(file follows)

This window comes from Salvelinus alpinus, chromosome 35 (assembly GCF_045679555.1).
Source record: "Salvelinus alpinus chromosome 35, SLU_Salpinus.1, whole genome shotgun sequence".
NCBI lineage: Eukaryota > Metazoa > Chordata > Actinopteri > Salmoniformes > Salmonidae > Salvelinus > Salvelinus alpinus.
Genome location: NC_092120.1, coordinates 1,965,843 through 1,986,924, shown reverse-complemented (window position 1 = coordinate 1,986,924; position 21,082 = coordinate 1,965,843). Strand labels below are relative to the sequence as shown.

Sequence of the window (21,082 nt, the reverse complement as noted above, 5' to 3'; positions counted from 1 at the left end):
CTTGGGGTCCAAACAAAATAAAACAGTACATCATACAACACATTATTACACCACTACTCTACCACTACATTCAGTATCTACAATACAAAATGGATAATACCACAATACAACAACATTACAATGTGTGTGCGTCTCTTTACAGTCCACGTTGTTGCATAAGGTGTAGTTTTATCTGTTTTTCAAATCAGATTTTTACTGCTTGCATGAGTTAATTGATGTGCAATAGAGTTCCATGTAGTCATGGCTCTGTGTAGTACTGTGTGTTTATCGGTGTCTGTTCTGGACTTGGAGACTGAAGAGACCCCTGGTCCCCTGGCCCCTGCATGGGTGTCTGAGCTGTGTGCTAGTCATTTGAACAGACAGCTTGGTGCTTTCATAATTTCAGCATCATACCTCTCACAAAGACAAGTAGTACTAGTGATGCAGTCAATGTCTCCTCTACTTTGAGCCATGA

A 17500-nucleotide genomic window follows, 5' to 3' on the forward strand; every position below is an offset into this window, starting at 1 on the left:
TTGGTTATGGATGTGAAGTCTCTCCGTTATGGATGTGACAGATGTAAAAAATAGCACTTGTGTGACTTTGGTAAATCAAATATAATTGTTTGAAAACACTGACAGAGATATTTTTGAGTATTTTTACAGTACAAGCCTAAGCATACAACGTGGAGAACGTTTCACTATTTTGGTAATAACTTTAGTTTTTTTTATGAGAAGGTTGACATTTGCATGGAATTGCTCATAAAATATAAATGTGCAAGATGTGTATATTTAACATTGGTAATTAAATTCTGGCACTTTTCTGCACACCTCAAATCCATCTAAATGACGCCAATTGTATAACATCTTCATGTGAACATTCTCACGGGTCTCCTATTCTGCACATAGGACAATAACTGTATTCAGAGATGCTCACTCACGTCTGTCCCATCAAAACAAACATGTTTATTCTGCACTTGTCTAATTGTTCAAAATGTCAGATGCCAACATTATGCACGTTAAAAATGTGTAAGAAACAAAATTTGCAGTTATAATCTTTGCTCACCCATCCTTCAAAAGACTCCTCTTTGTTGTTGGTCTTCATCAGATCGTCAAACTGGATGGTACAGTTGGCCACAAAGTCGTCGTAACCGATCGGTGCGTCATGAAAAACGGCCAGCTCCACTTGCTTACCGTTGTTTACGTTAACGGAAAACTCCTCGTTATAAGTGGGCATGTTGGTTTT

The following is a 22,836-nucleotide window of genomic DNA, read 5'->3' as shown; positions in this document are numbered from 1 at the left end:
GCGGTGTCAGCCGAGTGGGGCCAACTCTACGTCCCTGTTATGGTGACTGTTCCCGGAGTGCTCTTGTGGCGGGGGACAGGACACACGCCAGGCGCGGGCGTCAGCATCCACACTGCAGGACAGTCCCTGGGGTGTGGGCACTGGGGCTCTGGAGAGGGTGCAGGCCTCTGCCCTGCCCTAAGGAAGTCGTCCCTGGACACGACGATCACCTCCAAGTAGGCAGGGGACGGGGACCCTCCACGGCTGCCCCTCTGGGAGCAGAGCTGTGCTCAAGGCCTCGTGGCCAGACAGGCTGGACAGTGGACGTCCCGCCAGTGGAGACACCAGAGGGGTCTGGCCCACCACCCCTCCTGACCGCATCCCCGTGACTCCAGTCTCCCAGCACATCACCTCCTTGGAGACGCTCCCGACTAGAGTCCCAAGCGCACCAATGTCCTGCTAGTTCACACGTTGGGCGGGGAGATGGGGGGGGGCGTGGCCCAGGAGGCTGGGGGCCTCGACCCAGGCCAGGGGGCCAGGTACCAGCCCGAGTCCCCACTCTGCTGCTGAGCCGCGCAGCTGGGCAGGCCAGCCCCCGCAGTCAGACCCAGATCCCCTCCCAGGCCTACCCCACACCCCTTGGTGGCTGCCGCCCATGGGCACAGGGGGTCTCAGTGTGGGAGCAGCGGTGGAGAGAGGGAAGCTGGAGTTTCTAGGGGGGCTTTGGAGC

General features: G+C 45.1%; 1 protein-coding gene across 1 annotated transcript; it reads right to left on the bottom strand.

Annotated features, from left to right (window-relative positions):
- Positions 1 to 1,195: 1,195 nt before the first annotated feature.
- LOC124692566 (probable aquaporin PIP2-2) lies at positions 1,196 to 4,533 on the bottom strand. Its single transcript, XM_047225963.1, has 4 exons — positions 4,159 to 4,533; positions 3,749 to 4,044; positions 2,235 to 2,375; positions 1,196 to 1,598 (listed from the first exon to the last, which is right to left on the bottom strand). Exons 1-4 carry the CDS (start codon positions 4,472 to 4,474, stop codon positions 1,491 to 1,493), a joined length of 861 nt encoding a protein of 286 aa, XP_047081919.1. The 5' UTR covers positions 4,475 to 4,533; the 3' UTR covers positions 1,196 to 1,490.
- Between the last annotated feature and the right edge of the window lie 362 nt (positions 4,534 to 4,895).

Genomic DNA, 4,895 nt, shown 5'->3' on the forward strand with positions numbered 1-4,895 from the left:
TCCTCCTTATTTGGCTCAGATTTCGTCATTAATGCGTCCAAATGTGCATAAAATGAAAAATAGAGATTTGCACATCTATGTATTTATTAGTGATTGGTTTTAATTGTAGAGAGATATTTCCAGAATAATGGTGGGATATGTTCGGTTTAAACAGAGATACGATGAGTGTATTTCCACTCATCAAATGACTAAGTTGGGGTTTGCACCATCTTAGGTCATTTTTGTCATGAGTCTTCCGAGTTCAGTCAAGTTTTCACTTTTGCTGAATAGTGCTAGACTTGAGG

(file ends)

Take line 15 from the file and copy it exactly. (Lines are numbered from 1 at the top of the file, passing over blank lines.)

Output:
- Between the last annotated feature and the right edge of the window lie 362 nt (positions 4,534 to 4,895).